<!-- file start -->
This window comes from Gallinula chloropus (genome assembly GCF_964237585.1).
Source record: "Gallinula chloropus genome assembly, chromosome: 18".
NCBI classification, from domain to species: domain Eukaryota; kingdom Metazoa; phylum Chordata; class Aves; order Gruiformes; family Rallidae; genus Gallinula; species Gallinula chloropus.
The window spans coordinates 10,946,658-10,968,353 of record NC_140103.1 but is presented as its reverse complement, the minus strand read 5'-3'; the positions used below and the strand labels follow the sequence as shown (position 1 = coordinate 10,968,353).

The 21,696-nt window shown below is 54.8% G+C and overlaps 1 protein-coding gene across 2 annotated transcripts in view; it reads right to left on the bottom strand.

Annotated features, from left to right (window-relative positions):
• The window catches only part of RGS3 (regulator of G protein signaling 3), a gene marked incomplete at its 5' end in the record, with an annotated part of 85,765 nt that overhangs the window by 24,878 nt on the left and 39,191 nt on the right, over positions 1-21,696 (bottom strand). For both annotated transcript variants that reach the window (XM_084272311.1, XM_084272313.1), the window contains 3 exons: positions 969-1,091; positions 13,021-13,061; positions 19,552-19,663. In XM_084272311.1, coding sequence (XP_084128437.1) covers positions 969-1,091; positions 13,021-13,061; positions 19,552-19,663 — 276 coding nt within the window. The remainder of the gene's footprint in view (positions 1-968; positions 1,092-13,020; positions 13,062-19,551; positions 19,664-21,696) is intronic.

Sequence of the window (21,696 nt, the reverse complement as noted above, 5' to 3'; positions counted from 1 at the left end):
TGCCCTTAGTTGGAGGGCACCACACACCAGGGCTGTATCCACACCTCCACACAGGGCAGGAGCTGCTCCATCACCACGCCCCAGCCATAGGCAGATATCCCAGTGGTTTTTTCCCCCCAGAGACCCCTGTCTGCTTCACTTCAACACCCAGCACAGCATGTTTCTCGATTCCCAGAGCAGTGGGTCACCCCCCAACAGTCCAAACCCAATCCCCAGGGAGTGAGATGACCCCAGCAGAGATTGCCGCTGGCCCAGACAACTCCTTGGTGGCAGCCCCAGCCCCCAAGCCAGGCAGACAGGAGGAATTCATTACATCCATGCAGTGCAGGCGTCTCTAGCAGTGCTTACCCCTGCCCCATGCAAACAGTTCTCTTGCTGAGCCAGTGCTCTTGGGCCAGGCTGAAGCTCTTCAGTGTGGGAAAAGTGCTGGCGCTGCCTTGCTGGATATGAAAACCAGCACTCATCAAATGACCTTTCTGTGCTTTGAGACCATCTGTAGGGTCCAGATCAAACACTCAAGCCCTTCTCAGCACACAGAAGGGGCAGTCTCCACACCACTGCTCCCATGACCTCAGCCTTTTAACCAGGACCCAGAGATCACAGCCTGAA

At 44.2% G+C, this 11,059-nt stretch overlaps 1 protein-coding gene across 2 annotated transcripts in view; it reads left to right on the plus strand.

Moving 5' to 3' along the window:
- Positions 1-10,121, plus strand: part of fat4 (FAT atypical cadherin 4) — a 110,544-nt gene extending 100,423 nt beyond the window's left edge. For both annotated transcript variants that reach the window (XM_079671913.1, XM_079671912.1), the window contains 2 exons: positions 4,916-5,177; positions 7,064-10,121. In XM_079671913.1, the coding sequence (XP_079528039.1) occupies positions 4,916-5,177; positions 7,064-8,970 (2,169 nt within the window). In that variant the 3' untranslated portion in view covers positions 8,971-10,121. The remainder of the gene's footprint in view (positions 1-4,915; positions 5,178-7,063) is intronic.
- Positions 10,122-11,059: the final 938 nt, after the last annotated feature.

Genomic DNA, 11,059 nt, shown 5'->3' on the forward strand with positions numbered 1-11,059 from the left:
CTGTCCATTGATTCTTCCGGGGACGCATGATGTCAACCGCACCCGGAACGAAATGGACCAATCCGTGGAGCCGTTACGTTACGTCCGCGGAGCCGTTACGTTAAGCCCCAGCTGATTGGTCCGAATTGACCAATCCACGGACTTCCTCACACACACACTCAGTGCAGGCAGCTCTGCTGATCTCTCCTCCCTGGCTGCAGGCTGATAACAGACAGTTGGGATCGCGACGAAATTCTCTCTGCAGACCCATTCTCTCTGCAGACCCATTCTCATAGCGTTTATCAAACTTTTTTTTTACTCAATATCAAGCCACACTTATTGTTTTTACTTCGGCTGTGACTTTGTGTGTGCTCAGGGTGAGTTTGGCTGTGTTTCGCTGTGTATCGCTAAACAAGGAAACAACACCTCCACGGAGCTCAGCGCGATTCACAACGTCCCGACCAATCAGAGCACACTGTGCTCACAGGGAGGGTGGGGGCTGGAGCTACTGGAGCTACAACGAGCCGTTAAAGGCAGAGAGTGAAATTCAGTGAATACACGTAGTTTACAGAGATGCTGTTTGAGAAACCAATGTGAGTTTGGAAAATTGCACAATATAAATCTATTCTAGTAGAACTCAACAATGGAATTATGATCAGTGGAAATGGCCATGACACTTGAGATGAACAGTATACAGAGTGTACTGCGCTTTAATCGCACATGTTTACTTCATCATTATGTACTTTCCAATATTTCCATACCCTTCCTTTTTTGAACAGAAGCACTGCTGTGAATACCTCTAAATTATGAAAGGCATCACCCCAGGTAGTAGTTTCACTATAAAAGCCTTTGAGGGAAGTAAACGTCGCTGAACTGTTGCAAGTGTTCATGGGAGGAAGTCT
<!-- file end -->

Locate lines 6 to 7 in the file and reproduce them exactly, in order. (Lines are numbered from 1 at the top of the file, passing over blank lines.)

Annotated features, from left to right (window-relative positions):
• The window catches only part of RGS3 (regulator of G protein signaling 3), a gene marked incomplete at its 5' end in the record, with an annotated part of 85,765 nt that overhangs the window by 24,878 nt on the left and 39,191 nt on the right, over positions 1-21,696 (bottom strand). For both annotated transcript variants that reach the window (XM_084272311.1, XM_084272313.1), the window contains 3 exons: positions 969-1,091; positions 13,021-13,061; positions 19,552-19,663. In XM_084272311.1, coding sequence (XP_084128437.1) covers positions 969-1,091; positions 13,021-13,061; positions 19,552-19,663 — 276 coding nt within the window. The remainder of the gene's footprint in view (positions 1-968; positions 1,092-13,020; positions 13,062-19,551; positions 19,664-21,696) is intronic.